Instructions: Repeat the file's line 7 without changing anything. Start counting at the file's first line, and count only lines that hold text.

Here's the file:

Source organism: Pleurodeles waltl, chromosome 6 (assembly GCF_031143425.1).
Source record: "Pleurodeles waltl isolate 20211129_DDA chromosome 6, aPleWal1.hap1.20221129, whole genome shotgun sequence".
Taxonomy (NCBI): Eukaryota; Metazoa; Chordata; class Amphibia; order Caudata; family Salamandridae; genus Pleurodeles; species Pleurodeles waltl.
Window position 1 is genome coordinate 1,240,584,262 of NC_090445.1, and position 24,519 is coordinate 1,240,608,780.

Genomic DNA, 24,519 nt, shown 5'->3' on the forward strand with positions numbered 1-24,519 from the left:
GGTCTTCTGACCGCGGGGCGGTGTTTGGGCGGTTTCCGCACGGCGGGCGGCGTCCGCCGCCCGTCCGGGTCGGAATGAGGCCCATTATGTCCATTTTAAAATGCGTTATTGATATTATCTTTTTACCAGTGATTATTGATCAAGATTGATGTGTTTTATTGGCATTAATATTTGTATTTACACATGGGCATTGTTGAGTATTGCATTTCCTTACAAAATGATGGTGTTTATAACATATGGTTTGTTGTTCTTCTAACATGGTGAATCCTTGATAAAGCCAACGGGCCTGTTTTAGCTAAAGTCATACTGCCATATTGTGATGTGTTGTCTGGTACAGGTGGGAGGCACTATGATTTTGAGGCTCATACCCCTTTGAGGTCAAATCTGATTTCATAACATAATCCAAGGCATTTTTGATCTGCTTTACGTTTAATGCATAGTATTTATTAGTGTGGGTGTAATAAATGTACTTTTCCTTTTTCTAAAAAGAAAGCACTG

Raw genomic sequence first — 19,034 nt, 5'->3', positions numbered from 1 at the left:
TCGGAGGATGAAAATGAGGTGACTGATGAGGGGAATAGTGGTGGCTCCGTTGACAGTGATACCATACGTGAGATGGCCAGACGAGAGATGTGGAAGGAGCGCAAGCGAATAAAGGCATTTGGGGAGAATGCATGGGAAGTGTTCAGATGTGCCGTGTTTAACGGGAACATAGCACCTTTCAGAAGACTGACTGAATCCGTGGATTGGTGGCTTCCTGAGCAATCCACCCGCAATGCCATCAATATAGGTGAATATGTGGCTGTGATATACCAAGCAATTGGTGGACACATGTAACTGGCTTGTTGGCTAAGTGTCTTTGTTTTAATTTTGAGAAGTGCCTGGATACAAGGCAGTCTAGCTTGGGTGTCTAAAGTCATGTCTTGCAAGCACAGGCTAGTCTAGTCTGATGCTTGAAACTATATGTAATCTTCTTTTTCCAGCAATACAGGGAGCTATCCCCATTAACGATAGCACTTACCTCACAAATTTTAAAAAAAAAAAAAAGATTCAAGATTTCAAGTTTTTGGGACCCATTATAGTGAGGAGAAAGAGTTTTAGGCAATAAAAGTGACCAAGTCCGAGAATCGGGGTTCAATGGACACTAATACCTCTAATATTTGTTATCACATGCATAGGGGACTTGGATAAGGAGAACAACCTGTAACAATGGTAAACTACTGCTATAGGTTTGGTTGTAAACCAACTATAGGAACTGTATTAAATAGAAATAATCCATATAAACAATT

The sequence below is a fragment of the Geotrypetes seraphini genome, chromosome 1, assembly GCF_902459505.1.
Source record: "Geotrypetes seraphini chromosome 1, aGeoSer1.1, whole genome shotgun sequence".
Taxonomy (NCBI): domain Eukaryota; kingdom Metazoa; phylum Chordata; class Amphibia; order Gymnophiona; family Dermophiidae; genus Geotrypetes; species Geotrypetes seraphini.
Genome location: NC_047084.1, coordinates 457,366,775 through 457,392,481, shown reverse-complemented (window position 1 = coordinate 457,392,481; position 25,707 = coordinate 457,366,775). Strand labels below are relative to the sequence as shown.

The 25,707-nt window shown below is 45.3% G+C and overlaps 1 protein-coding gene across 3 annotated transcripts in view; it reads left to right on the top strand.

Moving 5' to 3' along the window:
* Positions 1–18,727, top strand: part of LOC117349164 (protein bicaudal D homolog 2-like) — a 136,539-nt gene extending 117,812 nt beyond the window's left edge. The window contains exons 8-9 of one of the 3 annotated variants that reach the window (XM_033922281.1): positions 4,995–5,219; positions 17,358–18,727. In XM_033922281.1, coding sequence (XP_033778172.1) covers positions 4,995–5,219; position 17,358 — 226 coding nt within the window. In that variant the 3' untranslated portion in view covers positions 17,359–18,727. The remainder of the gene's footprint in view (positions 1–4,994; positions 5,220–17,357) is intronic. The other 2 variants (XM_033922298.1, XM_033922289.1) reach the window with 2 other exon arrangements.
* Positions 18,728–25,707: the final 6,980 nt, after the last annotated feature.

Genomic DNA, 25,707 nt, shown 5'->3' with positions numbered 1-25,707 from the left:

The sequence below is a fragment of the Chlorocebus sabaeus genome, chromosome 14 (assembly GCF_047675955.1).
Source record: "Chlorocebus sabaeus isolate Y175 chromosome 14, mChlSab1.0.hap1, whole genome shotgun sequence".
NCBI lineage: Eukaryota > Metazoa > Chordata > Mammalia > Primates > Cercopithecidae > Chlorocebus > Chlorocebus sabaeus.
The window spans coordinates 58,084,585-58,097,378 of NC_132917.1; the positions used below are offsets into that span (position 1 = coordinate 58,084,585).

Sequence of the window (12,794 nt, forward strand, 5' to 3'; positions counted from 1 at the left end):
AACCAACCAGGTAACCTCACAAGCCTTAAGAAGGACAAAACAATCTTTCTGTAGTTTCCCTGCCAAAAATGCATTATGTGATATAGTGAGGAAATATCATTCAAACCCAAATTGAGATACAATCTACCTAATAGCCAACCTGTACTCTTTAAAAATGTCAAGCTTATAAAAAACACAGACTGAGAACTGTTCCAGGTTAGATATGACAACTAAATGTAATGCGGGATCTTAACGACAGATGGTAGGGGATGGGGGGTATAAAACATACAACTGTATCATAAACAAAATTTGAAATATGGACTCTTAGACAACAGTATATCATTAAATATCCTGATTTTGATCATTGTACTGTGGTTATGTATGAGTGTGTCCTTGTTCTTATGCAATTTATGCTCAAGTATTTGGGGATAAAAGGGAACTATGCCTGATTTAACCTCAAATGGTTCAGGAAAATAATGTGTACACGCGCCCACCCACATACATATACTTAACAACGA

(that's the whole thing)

Raw genomic sequence first — 19,034 nt, 5'->3', positions numbered from 1 at the left: